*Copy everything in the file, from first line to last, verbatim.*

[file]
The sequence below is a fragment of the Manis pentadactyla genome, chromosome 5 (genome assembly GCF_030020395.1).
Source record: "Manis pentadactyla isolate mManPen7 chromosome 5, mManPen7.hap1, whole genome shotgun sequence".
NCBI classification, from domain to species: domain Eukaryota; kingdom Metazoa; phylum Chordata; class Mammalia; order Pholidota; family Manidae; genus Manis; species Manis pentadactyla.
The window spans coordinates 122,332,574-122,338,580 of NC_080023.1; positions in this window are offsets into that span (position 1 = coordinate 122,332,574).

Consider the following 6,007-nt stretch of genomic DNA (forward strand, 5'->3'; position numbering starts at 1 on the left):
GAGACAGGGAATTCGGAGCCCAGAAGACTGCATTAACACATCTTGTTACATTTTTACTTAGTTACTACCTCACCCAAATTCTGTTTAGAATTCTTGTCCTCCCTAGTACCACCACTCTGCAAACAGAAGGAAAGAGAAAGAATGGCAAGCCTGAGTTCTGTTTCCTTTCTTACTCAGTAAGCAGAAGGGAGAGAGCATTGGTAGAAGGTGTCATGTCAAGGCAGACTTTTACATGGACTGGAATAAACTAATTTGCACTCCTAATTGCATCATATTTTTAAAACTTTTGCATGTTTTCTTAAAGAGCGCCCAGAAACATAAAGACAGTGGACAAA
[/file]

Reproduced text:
The sequence below is a fragment of the Manis pentadactyla genome, chromosome 5 (genome assembly GCF_030020395.1).
Source record: "Manis pentadactyla isolate mManPen7 chromosome 5, mManPen7.hap1, whole genome shotgun sequence".
NCBI classification, from domain to species: domain Eukaryota; kingdom Metazoa; phylum Chordata; class Mammalia; order Pholidota; family Manidae; genus Manis; species Manis pentadactyla.
The window spans coordinates 122,332,574-122,338,580 of NC_080023.1; positions in this window are offsets into that span (position 1 = coordinate 122,332,574).

Consider the following 6,007-nt stretch of genomic DNA (forward strand, 5'->3'; position numbering starts at 1 on the left):
GAGACAGGGAATTCGGAGCCCAGAAGACTGCATTAACACATCTTGTTACATTTTTACTTAGTTACTACCTCACCCAAATTCTGTTTAGAATTCTTGTCCTCCCTAGTACCACCACTCTGCAAACAGAAGGAAAGAGAAAGAATGGCAAGCCTGAGTTCTGTTTCCTTTCTTACTCAGTAAGCAGAAGGGAGAGAGCATTGGTAGAAGGTGTCATGTCAAGGCAGACTTTTACATGGACTGGAATAAACTAATTTGCACTCCTAATTGCATCATATTTTTAAAACTTTTGCATGTTTTCTTAAAGAGCGCCCAGAAACATAAAGACAGTGGACAAA